AS A REGULAR READER of Acoustic Guitar, you’ve probably learned a thing or two about the major scale. Chances are you know at least one way to play the scale, ascending and descending, across one or more octaves.
If so, grab your guitar, select a key, and play a descending major scale—but instead of starting on the root, try starting on the sixth (for instance, A, in the key of C). Descend from the sixth note above the root to the sixth below the root, moving straight through the notes of the key.
If this was easy, congratulations: you really do know your major scale! (For the record, moving through the C major scale from A to A is the same thing as playing an A natural-minor scale. See “One Scale, Seven Modes” for more information.)
Don’t feel bad if this exercise gave you trouble, because you’re certainly not alone. Strictly defined, a scale is a collection of pitches arranged in ascending or descending order, and many of us are used to thinking about scales only in relation to their root notes, like C for C major or A for A minor.
In this lesson, we’ll expand your scale knowledge by trying unfamiliar fingerings, starting and ending on nonroot notes, reordering pitches, and discovering some cool musical ideas along the way.
Get a New Perspective
Example 1 shows a two-octave major-scale pattern in the key of A that most players know. If your fingers automatically gravitate toward this pattern upon hearing the words “major scale,” considerExamples 2a and 2b—two different fingering patterns that include all the same notes.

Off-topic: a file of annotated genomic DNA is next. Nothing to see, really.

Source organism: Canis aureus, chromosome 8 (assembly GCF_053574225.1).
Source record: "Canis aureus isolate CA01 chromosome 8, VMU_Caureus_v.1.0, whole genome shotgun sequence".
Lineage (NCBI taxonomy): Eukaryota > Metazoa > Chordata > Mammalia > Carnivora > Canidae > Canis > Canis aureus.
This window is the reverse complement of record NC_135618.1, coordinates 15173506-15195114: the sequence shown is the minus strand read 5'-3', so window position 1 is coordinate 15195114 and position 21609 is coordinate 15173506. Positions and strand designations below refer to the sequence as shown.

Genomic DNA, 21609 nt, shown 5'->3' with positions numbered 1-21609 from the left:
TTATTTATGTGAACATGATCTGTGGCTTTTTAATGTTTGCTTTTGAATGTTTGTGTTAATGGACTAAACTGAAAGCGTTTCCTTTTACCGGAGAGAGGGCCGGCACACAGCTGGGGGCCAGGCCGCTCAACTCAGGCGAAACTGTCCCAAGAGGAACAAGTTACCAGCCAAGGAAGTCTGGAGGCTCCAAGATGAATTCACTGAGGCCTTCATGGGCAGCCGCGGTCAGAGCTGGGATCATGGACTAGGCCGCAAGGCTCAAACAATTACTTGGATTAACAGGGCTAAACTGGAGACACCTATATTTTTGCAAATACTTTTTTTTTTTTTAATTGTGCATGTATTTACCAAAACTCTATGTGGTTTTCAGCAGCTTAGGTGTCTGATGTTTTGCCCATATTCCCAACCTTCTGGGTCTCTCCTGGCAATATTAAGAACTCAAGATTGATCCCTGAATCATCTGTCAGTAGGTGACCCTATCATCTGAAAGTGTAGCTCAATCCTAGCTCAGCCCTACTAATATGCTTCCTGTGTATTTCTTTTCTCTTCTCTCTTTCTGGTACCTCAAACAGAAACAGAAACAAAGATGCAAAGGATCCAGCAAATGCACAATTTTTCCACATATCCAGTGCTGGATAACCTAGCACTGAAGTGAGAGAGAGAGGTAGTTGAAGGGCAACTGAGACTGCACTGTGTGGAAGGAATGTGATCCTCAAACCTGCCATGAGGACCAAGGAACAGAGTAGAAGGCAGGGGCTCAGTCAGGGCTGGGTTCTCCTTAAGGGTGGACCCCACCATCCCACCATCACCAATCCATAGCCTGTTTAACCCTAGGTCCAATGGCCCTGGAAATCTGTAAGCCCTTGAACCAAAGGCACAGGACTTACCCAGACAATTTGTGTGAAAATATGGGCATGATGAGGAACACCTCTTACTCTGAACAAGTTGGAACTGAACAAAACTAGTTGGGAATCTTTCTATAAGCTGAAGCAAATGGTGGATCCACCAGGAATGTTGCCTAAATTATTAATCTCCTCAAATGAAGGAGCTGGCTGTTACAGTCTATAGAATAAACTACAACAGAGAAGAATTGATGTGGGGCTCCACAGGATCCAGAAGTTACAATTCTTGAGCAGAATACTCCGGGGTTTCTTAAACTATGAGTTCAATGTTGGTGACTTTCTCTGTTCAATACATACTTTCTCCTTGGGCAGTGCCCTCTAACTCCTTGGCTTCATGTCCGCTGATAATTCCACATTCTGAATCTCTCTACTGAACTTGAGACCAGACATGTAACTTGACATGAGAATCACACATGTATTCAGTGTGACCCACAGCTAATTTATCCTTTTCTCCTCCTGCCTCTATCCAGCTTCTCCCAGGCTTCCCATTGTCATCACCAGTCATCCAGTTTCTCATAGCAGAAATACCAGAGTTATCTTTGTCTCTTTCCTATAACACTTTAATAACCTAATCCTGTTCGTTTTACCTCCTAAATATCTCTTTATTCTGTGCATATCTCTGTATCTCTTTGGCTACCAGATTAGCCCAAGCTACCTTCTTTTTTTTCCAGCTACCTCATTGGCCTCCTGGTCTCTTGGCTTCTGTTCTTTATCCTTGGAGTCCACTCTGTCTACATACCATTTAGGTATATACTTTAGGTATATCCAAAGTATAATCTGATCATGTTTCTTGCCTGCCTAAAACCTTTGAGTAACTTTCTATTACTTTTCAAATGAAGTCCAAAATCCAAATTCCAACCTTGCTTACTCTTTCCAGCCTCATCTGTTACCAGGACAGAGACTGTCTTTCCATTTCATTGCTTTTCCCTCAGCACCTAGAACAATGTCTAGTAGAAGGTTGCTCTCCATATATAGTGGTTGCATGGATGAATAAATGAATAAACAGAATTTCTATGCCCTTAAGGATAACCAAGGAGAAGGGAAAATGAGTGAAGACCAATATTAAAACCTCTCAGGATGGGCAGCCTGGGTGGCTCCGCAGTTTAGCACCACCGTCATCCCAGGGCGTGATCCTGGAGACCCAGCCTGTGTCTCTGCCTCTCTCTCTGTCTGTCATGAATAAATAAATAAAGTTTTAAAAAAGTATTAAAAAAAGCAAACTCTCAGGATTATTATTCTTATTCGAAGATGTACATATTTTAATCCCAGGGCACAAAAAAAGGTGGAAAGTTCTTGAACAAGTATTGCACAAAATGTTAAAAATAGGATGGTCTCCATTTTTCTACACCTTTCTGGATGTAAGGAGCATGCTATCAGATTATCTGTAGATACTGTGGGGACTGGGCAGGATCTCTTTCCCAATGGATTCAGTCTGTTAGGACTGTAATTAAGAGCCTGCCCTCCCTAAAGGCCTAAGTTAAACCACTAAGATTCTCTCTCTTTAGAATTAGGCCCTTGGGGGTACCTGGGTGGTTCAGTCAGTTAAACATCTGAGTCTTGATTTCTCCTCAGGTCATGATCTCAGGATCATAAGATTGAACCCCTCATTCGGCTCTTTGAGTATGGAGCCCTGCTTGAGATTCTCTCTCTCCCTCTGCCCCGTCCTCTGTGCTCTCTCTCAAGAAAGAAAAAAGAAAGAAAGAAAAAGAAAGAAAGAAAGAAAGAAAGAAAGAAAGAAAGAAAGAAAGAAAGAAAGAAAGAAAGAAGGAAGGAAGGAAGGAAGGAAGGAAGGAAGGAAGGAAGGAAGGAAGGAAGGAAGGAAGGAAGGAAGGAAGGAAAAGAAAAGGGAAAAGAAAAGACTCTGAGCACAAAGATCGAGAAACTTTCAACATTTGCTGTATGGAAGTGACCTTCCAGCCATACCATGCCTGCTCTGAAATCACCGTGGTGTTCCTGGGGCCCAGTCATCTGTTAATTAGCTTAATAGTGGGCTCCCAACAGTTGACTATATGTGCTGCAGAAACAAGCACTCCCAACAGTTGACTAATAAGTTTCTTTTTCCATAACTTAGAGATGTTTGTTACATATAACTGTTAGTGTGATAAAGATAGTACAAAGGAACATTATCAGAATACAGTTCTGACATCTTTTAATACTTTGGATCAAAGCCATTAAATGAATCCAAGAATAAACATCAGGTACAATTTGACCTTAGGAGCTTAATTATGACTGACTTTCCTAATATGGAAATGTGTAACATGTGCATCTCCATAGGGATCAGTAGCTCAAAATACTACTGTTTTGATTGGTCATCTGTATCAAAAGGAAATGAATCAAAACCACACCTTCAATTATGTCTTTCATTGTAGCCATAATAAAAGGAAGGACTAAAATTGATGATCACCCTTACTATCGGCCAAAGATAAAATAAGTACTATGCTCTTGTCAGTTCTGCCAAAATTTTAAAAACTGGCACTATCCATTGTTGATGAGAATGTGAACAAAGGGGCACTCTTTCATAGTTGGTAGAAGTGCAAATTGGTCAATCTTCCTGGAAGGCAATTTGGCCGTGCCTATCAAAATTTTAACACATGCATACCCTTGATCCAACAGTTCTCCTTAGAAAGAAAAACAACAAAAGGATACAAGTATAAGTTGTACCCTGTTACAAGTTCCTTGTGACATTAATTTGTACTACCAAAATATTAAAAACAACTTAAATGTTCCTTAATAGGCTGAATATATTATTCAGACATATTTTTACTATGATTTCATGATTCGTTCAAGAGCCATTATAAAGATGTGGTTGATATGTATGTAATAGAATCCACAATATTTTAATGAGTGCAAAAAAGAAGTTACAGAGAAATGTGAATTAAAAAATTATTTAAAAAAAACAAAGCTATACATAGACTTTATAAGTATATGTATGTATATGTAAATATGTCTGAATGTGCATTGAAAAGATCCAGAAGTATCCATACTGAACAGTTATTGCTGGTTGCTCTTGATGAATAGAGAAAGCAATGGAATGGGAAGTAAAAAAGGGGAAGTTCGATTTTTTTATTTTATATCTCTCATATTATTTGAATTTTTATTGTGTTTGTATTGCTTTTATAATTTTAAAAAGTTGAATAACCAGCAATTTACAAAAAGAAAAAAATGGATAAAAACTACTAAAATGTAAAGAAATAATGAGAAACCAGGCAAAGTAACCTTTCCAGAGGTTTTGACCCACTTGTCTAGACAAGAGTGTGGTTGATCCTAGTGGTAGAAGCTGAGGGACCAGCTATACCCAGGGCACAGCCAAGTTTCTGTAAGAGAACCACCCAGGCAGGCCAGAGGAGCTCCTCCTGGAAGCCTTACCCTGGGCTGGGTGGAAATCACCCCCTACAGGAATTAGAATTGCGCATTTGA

One of the defining features of Example 1 is that the notes fall within a span of four frets on the neck, eliminating the need for position shifting or stretching across frets. However, this pattern requires that the first note be fretted with the middle finger of your fretting hand, which may not be desirable or convenient.
Alternative patterns like those in Example 2a and 2b don’t fall quite as neatly on the fretboard, but they do provide options when the desired root note is closer to your pinky or index finger, respectively.
This small change in starting position causes a major change in fingering, but it is one that is really worth investigating. Try starting other familiar scale patterns with different fretting-hand fingers, and force yourself to navigate your way through the scale—the new geography you discover can help you find riffs and melodies that might not have occurred to you otherwise.
Guitar Scales – http://www.guitarplayerworld.com/scales/
Shift the Starting Point
Once you’ve achieved some familiarity with a scale pattern, a great way to start exploring it in greater depth is by changing the first note to one that you don’t normally begin on. Take a look at Example 3, a two-octave natural-minor scale pattern in the key of A.
Even just starting from the middle root (Example 4) is a good way to determine how much of what you know about the scale depends on your memorization of a specific fingering pattern.
If you have trouble recalling the pattern when you start on a different note, it’s a good thing—you’ve exposed an area that needs a little practice, which will result in an even deeper understanding of something you already know backward and forward (literally).
But don’t stop at the middle root—see if you can trip up your knowledge by re-creating the experiment from the beginning of this article. Try the scale pattern in Example 5, an alternate fingering for the A-natural-minor scale in Example 3.
The fourth note of the A-minor scale is D, so start on D and see if you can get through the entire A-minor scale pattern from this note (Example 6).